Kirk, Jr. started out with, “Our A Game today is our B game tomorrow. First, we make our people better. When they are good we make them even better. Then we keep going until they are extraordinary. We have to see possibility. An effective workplace wellness program is the toughest challenge for a company today but the most important benefit a company can give its employees.”

Bober started the Workplace Wellness Program project 12 years ago, and credited its success from the get-go to her executive team. 

Leone closed out the program by sharing measured balanced scorecard results. Since the inception of the well-being program, The Breakers has experienced increased team satisfaction, which in turn has generated an increase in customer satisfaction and growth. 

In his presentation “The Plague of the Modern Era is Insanity”, Mehmet Oz, MD, explained that in the 19th century the major plague in the world was infection. Once we entered the 20th century it moved to chronic conditions like heart disease. Now in the 21st century it is the inability of people to be happy. Oz further discussed programs treating addiction, with the world of addiction treatment now a highly profitable business.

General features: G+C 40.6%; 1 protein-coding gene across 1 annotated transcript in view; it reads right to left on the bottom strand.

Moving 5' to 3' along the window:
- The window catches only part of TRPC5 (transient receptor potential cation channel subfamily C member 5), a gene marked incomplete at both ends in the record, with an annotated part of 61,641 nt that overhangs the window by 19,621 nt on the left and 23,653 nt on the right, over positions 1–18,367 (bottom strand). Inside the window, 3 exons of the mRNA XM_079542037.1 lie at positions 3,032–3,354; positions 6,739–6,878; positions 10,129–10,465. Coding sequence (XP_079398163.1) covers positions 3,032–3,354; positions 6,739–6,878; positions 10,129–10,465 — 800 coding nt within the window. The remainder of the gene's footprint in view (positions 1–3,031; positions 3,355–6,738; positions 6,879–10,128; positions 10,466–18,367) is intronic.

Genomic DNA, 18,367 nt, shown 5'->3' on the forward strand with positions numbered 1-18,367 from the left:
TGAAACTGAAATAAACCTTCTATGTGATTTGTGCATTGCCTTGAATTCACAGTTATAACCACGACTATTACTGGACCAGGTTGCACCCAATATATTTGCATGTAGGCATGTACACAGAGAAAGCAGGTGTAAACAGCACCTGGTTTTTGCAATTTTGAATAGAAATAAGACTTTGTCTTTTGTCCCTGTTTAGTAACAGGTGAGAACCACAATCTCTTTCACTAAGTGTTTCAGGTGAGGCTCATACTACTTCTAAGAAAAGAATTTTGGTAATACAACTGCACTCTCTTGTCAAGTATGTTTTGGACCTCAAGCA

Andrew Weil, MD, challenged attendees to make well-being “fashionable” in “How to Really Help People Make Healthy Lifestyle Choices”. While advocating removing fast food restaurants and vending machines from health facilities and changing government food policy, Weil also encouraged people to spend time with those who have the good habits they admire and want for themselves.  Moods are contagious. Weil showed the value in hanging out with happy and positive people to move forward in life.

Dr. Michael Roizen, Chief Wellness Officer of the Cleveland Clinic, presented “Living to 160”. Chronic disease management is responsible for 84% of all medical costs and 67% of those costs are in under 65-year-olds, noted Roizen. The major culprits are tobacco, poor food choices and overeating, physical inactivity, and unmanaged stress. Spending on Alzheimer’s Disease is predicted to go from $184 Billion in 2010 to $1,167 Billion in 2050. Healthcare in modern economies is becoming more expensive as we are treating chronic lifestyle diseases instead of implementing programs that prevent or reverse them.